General Motors (GM) is recalling thousands of electric vehicles in Canada over a potential fire risk.
The automaker has issued a recall for 10,231 Chevrolet Bolt EVs and EUVs after discovering manufacturing defects in the car’s batteries, which LG produced.
GM said that in “rare circumstances,” two defects — a torn anode tab and a folded separator— may be present in one battery cell, which “increases the risk of fire.”
The recall covers 9,019 Chevrolet Bolt EVs and EUVs with model years from 2020 to 2022 and 1,212 Bolt EVs with the model year of 2019.
The 2019 models are the remaining cars not included in a recall GM issued in July for Bolt EVs with model years from 2017 to 2019.
GM said that “out of an abundance of caution,” it would be replacing all the defective battery modules with new ones.
The move is expected to cost the automaker an extra $1 billion in addition to the cost associated with last month’s recall.
“Our focus on safety and doing the right thing for our customers guides every decision we make,” said Doug Parks, GM’s executive vice president of global product development, purchasing, and supply chain.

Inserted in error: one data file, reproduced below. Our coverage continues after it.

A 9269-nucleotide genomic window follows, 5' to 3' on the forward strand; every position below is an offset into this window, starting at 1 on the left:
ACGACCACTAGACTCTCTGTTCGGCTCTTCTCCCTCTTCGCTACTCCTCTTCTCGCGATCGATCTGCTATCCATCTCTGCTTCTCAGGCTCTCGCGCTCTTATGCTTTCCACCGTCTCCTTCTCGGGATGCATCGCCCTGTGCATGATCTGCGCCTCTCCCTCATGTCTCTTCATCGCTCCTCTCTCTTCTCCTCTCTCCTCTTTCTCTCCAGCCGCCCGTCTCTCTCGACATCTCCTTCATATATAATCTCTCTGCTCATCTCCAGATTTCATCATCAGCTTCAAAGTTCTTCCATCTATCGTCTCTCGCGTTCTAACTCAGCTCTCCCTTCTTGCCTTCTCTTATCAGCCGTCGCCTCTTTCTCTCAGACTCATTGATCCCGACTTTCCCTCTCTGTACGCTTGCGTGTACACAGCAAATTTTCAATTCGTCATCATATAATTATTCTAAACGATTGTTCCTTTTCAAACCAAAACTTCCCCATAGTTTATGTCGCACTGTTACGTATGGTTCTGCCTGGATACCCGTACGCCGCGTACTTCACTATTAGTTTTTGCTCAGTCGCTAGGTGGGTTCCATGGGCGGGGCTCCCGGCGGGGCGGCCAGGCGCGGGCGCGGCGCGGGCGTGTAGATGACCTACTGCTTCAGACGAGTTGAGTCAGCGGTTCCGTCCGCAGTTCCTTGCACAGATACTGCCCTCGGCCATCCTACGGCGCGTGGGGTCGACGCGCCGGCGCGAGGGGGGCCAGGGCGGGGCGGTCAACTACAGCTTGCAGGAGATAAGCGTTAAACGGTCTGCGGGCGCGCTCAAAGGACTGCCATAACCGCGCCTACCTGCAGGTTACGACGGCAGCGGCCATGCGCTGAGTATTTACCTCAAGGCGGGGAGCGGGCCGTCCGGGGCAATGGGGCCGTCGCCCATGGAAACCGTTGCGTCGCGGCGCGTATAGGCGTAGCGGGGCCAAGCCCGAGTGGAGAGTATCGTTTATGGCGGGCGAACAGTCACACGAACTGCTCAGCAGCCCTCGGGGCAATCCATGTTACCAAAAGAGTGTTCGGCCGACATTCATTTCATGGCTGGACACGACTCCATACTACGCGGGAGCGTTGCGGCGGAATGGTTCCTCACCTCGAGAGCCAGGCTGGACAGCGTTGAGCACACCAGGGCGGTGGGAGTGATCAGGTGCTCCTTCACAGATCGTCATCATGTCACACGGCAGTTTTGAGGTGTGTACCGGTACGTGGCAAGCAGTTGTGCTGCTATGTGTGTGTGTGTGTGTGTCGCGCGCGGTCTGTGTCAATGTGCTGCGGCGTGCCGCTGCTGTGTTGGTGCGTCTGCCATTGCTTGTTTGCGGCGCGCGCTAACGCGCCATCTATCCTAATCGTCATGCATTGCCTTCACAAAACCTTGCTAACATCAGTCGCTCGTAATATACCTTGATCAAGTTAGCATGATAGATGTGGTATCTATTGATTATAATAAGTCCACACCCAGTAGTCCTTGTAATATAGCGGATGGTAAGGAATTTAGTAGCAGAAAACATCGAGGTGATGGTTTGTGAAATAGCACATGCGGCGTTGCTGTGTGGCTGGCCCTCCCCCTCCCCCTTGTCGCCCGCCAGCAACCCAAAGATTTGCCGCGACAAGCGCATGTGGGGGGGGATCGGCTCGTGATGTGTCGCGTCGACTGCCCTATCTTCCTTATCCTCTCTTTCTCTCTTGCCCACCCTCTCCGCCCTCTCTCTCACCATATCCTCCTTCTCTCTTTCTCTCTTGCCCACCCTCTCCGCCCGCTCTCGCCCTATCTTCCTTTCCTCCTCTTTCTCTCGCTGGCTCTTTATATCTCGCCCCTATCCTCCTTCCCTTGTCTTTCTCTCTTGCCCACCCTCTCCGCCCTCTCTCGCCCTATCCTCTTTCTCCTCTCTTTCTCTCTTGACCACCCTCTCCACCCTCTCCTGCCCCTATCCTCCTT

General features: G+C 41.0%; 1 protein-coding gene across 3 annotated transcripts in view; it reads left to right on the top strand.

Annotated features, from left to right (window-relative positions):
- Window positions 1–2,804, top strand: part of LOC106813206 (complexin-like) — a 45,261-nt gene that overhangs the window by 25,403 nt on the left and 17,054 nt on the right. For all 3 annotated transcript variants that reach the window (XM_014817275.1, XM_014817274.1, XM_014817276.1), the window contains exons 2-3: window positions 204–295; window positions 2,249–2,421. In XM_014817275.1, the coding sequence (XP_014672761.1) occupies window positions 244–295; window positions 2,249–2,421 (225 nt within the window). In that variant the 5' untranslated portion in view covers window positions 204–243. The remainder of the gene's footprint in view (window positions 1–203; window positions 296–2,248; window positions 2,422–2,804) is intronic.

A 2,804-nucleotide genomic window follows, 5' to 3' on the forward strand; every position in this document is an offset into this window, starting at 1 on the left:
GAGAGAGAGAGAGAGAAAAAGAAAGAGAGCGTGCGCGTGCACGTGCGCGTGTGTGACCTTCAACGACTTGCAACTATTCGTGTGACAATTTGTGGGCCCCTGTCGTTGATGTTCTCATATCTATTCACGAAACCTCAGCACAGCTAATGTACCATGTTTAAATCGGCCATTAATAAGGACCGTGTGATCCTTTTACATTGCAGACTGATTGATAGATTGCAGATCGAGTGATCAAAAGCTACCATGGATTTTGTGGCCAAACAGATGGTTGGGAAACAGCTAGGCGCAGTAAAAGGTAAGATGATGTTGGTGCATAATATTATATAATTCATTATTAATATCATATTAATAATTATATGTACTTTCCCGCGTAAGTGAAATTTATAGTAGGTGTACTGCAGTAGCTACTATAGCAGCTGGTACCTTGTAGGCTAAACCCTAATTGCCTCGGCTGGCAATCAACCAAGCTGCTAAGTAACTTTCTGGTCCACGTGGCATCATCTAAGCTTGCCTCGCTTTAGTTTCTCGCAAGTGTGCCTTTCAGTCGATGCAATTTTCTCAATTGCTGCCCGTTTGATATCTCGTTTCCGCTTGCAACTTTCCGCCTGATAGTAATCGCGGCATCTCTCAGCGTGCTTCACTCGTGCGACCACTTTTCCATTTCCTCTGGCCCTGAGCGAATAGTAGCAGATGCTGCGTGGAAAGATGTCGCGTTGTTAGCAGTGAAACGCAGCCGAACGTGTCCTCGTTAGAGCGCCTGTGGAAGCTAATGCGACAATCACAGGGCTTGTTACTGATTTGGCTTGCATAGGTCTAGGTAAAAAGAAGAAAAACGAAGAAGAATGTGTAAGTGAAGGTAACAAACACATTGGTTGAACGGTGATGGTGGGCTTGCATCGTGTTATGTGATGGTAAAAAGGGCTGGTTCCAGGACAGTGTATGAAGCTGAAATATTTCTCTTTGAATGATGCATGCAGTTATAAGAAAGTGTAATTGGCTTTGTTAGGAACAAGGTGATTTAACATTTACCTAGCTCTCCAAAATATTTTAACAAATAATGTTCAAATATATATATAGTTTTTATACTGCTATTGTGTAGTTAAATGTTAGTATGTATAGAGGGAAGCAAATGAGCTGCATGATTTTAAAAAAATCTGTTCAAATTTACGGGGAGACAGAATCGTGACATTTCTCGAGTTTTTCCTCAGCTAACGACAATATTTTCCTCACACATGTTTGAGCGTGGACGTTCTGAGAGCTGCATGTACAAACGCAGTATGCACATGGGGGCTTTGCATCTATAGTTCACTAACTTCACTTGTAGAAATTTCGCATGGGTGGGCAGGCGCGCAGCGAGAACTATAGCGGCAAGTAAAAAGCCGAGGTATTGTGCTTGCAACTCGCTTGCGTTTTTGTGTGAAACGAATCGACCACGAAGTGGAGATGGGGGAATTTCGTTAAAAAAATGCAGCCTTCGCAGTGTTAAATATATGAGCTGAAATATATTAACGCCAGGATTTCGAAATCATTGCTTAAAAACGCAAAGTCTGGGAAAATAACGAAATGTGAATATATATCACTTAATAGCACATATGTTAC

“As leaders in the transition to an all-electric future, we know that building and maintaining trust is critical. GM customers can be confident in our commitment to taking the steps to ensure the safety of these vehicles.”
To give customers “peace of mind,” GM noted the new batteries would come with an eight-year/160,000-kilometre limited warranty.
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Until their cars have been fitted with the replacement modules, GM is asking customers to set their vehicles to a 90% state of charge limitation using Target Charge Level mode.
Bolt EV’s and EUV’s should be charged more frequently to avoid the battery level falling below 113 kilometres of the remaining range.
Vehicles should be parked outside immediately after charging and should not be left charging indoor overnight.